4 marketing lessons we can learn from Bethesda
Bethesda recently released their highly anticipated action role-playing game “Fallout 4,” and after only 24 hours, the developer sold 12 million copies, potentially making it the best selling game of 2015.
While many believe that the popularity of the series was the biggest contributing factor to the success of “Fallout 4,” it’s hard to ignore the effectiveness of Bethesda’s strong advertising campaign. There were four key marketing tactics that Bethesda used to help make their game a massive success.
Create unique videos.
Two months before the release of “Fallout 4,” Bethesda posted a seven part weekly S.P.E.C.I.A.L. series to their YouTube account. The videos were comical black and white cartoons that showed the pros a specific attribute would give your character. These videos each gained millions of views because of their entertainment value, but at the same time they were able to advertise the game. While the videos didn’t overtly advertise “Fallout 4,” Bethesda found a way to subtly market their game, while drawing attention to their YouTube channel.
Make use of apps.
To promote their triple A title, Bethesda released the free mobile game “Fallout Shelter.” The mobile game was released less than a month after “Fallout 4” was announced in June, and it quickly became the most downloaded game on the App Store in 48 countries. “Fallout Shelter” is a vault management game that only requires a few minutes of gameplay at a time, yet it was played 70 million times a day in June. By increasing the hype surrounding “Fallout 4” so soon after the game was announced, Bethesda helped secure themselves millions of sales.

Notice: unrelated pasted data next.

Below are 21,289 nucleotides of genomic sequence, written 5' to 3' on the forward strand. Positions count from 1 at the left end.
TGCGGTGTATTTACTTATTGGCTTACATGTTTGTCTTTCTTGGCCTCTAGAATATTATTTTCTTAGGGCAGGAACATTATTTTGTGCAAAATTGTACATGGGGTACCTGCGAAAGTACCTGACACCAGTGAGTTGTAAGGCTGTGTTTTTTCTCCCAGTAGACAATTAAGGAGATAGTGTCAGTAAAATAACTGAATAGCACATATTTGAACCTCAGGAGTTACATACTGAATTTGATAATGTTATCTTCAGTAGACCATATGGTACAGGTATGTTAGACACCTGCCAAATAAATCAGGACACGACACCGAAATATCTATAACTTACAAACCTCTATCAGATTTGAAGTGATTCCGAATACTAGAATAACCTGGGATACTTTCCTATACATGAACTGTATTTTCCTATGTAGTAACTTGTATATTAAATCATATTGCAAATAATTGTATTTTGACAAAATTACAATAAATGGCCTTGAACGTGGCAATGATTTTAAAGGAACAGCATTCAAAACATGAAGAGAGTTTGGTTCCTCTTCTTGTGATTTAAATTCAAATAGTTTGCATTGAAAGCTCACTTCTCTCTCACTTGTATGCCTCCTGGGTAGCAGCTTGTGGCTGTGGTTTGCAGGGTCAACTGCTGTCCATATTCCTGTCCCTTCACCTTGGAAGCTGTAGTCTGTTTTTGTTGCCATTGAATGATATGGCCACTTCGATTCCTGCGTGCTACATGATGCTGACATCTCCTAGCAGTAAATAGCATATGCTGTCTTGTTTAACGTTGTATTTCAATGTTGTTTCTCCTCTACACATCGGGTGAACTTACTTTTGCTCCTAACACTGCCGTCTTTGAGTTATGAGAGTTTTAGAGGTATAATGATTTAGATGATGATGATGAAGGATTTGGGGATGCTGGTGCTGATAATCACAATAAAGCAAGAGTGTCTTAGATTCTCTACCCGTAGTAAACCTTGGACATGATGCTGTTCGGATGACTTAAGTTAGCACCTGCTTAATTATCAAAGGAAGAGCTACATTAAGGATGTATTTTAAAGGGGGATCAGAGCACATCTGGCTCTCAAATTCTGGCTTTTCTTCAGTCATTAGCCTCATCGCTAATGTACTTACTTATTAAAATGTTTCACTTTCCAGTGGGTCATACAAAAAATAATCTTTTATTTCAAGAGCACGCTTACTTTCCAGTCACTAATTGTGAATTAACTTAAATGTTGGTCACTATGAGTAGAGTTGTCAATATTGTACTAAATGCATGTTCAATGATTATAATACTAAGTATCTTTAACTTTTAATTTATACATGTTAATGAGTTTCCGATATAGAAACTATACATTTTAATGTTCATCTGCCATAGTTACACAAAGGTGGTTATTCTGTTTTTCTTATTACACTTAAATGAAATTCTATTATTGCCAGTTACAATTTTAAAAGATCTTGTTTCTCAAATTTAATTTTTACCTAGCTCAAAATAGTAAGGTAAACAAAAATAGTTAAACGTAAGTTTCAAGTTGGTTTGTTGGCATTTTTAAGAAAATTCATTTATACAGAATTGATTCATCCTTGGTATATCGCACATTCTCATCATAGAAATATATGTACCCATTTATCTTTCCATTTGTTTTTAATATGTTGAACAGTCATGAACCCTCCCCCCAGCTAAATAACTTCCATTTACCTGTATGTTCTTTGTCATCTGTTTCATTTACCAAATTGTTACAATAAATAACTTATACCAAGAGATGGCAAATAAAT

Offer creative incentives.
Most game developers offer a special version of the game that comes with bonus items at an increased cost, and Bethesda drew in a lot of attention with their “Fallout 4: Pip-Boy Edition.” The game was accompanied by a replica pip-boy that the gamer could wear around their arm, but came with a $120 price tag. Copies of the “Pip-Boy Edition” sold out months before the “Fallout” release, showing just how well this marketed “Fallout 4.”
Don’t drag on campaigns.
Many games have been announced one or more years before they’re made available for sale, but Bethesda held off their announcement until the “Fallout 4” release was just under five months away. This allowed Bethesda to hype their game without fear that gamers would lose interest after waiting too long. By diversifying their marketing tactics during this five month period, Bethesda was able to keep the hype surrounding “Fallout 4” fresh in everyone’s mind.
Would “Fallout 4” have sold nearly as many copies if they didn’t market their game as well? How could Bethesda improve their marketing for future titles? Leave a comment or talk to me on Twitter @Karbowski_Devon.